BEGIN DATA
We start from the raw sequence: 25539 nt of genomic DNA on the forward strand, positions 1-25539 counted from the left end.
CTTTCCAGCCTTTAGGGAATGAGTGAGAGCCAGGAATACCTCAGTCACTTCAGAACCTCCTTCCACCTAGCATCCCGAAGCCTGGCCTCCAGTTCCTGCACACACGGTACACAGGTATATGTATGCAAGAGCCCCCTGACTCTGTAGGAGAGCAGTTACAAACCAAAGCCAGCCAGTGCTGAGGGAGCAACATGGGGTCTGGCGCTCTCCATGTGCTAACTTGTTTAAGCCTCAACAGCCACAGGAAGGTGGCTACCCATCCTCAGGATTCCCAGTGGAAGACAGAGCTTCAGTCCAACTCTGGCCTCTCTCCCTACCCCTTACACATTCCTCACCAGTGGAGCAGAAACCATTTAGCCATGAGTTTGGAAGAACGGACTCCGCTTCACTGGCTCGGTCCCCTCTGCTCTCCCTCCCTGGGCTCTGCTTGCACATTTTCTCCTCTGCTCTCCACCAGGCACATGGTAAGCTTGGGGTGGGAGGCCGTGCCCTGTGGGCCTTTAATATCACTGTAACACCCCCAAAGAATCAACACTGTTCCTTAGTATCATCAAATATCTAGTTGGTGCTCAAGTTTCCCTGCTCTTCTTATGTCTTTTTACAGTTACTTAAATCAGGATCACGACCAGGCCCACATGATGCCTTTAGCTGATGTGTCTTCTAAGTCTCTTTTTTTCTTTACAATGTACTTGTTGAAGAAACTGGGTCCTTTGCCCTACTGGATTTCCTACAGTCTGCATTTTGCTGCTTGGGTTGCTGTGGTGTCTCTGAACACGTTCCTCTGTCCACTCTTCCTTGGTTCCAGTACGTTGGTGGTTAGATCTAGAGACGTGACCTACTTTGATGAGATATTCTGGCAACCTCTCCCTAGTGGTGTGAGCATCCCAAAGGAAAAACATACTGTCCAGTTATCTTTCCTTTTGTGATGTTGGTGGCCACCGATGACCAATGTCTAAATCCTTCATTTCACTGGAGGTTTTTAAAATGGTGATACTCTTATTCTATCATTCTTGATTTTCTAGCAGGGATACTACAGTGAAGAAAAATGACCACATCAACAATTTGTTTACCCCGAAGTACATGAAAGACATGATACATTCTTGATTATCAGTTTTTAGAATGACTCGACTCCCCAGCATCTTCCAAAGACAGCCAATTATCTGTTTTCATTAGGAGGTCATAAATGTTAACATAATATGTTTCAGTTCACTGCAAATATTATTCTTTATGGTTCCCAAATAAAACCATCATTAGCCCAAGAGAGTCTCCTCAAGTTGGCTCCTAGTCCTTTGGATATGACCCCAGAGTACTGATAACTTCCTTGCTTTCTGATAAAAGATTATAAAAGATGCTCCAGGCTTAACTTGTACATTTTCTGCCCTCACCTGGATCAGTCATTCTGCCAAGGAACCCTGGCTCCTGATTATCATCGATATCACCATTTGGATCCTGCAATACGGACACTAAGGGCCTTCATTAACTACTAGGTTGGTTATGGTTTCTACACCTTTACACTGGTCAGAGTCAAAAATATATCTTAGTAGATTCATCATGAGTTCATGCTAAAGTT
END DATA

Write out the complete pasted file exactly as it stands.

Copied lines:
We start from the raw sequence: 25539 nt of genomic DNA on the forward strand, positions 1-25539 counted from the left end.
CTTTCCAGCCTTTAGGGAATGAGTGAGAGCCAGGAATACCTCAGTCACTTCAGAACCTCCTTCCACCTAGCATCCCGAAGCCTGGCCTCCAGTTCCTGCACACACGGTACACAGGTATATGTATGCAAGAGCCCCCTGACTCTGTAGGAGAGCAGTTACAAACCAAAGCCAGCCAGTGCTGAGGGAGCAACATGGGGTCTGGCGCTCTCCATGTGCTAACTTGTTTAAGCCTCAACAGCCACAGGAAGGTGGCTACCCATCCTCAGGATTCCCAGTGGAAGACAGAGCTTCAGTCCAACTCTGGCCTCTCTCCCTACCCCTTACACATTCCTCACCAGTGGAGCAGAAACCATTTAGCCATGAGTTTGGAAGAACGGACTCCGCTTCACTGGCTCGGTCCCCTCTGCTCTCCCTCCCTGGGCTCTGCTTGCACATTTTCTCCTCTGCTCTCCACCAGGCACATGGTAAGCTTGGGGTGGGAGGCCGTGCCCTGTGGGCCTTTAATATCACTGTAACACCCCCAAAGAATCAACACTGTTCCTTAGTATCATCAAATATCTAGTTGGTGCTCAAGTTTCCCTGCTCTTCTTATGTCTTTTTACAGTTACTTAAATCAGGATCACGACCAGGCCCACATGATGCCTTTAGCTGATGTGTCTTCTAAGTCTCTTTTTTTCTTTACAATGTACTTGTTGAAGAAACTGGGTCCTTTGCCCTACTGGATTTCCTACAGTCTGCATTTTGCTGCTTGGGTTGCTGTGGTGTCTCTGAACACGTTCCTCTGTCCACTCTTCCTTGGTTCCAGTACGTTGGTGGTTAGATCTAGAGACGTGACCTACTTTGATGAGATATTCTGGCAACCTCTCCCTAGTGGTGTGAGCATCCCAAAGGAAAAACATACTGTCCAGTTATCTTTCCTTTTGTGATGTTGGTGGCCACCGATGACCAATGTCTAAATCCTTCATTTCACTGGAGGTTTTTAAAATGGTGATACTCTTATTCTATCATTCTTGATTTTCTAGCAGGGATACTACAGTGAAGAAAAATGACCACATCAACAATTTGTTTACCCCGAAGTACATGAAAGACATGATACATTCTTGATTATCAGTTTTTAGAATGACTCGACTCCCCAGCATCTTCCAAAGACAGCCAATTATCTGTTTTCATTAGGAGGTCATAAATGTTAACATAATATGTTTCAGTTCACTGCAAATATTATTCTTTATGGTTCCCAAATAAAACCATCATTAGCCCAAGAGAGTCTCCTCAAGTTGGCTCCTAGTCCTTTGGATATGACCCCAGAGTACTGATAACTTCCTTGCTTTCTGATAAAAGATTATAAAAGATGCTCCAGGCTTAACTTGTACATTTTCTGCCCTCACCTGGATCAGTCATTCTGCCAAGGAACCCTGGCTCCTGATTATCATCGATATCACCATTTGGATCCTGCAATACGGACACTAAGGGCCTTCATTAACTACTAGGTTGGTTATGGTTTCTACACCTTTACACTGGTCAGAGTCAAAAATATATCTTAGTAGATTCATCATGAGTTCATGCTAAAGTT